Monday, February 13, 2017

Taxes, traffic congestion, and mass transit. Q. What seems to be the problem with solving gridlock? A. Stupid or lazy politicians looking to get re-elected with a relatively fast civil project that pays unions.

Civil servants have been pushing mass transit (busses, shuttles, trolleys, street cars, subways, elevated trains) as the solution to traffic congestion and gridlock for 100 years.

Obviously, that's bullshit, just look at New York, it's had mass transit, for the same 100 years, and still has gridlock and congested traffic.

So, what about the idea of making wider roads? Why is it that it was the solution when all we had were single 2 rut roads, and then when adding a lane to go in the other direction (a road became a highway) traffic moved much faster in each direction.

When we needed even more relief a 2nd lane was added in both directions. (Highway became freeway/interstate) but then the city planners and transportation experts said that was the limit. Adding more lanes, they said, would only worsen the problem, and no matter how many lanes you add, they would all become full, and nothing was going to be solved that way.

So they pushed trains, trolleys, and subways. Then GM killed the streetcars and pushed busses for profit, and then politicians saw where their bread was buttered and became puppets for unions who built more mass transit projects. Manila just passed a 374 billion dollar mass transit project... seriously.

Soon we may see if a loop of the BART around the San Fran / San Jose / Santa Clara will reduce congestion.

Some cities try to get people to bicycle... and some, like Toronto, shut the door on bike lanes

Others tried to fix a problem with metering lights at entry ramps.... oh boy, did that backfire and the went from a 10 minute commute to an hour.

But then, Texas proved them all wrong.   Texas paved the shoulders along both sides of a 6.3-mile stretch of State Highway 161 between Dallas and Fort Worth in September. Then it opened them up to traffic during the daily rush hour, and based on figures from April 2016 traffic “started sailing,” after the new lanes opened in September. Traffic has increased since then, though the TxDOT says traffic is still moving faster than before the project.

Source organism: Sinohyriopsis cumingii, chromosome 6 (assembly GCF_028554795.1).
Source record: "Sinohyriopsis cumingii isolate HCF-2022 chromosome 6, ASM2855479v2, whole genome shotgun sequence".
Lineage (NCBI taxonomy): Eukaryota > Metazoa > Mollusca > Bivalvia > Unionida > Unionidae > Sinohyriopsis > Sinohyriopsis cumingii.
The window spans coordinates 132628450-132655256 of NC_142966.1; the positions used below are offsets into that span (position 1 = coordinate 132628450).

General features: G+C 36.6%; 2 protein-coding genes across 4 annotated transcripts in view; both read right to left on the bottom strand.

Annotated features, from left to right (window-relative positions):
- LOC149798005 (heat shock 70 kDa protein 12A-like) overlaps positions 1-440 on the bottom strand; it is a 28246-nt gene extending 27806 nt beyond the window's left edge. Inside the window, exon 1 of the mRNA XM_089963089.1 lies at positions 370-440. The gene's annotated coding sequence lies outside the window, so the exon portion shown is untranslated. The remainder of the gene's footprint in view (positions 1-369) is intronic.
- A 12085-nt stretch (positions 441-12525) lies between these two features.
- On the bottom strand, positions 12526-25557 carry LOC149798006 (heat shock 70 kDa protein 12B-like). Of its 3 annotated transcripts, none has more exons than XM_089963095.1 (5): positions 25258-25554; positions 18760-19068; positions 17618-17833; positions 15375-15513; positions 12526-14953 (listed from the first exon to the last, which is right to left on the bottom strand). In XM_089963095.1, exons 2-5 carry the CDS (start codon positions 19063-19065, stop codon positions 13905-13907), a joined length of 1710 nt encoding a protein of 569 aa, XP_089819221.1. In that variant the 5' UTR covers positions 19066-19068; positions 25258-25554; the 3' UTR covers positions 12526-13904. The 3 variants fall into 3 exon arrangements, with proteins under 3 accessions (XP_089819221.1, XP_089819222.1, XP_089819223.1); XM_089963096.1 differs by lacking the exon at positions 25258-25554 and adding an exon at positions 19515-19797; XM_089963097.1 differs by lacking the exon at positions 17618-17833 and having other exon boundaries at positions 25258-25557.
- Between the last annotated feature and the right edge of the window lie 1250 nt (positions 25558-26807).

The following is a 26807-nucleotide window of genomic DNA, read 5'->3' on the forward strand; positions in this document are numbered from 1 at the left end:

And today on KNX 1070 at about 2:10 this afternoon, someone from UCLA was interviewed and pointed out that there is NO EVIDENCE that mass transit has ever reduced traffic congestion.

Every city with traffic problems has mass transit (NY, LA, Chicago, Boston). The opposite is sometimes true, cities that won't allow mass transit, nor highways and interstates, through do not have traffic problems, look at Pasadena they blocked the 710 from EVER going through.

Put it this way, you know they are lying to you when the politicians aren't using the very "solution" they want to create. American transportation officials and polticians simple won't use them. Why? Probably because they suck, they aren't luxurious, and they don't whisk the typical governor, mayor, etc from place to place... helicopters do, airplanes do, hell even the heads of police departments have been questioned about their personal use of city helicopters. Of course, that only happens when they are already on the griddle for screwing up royally.

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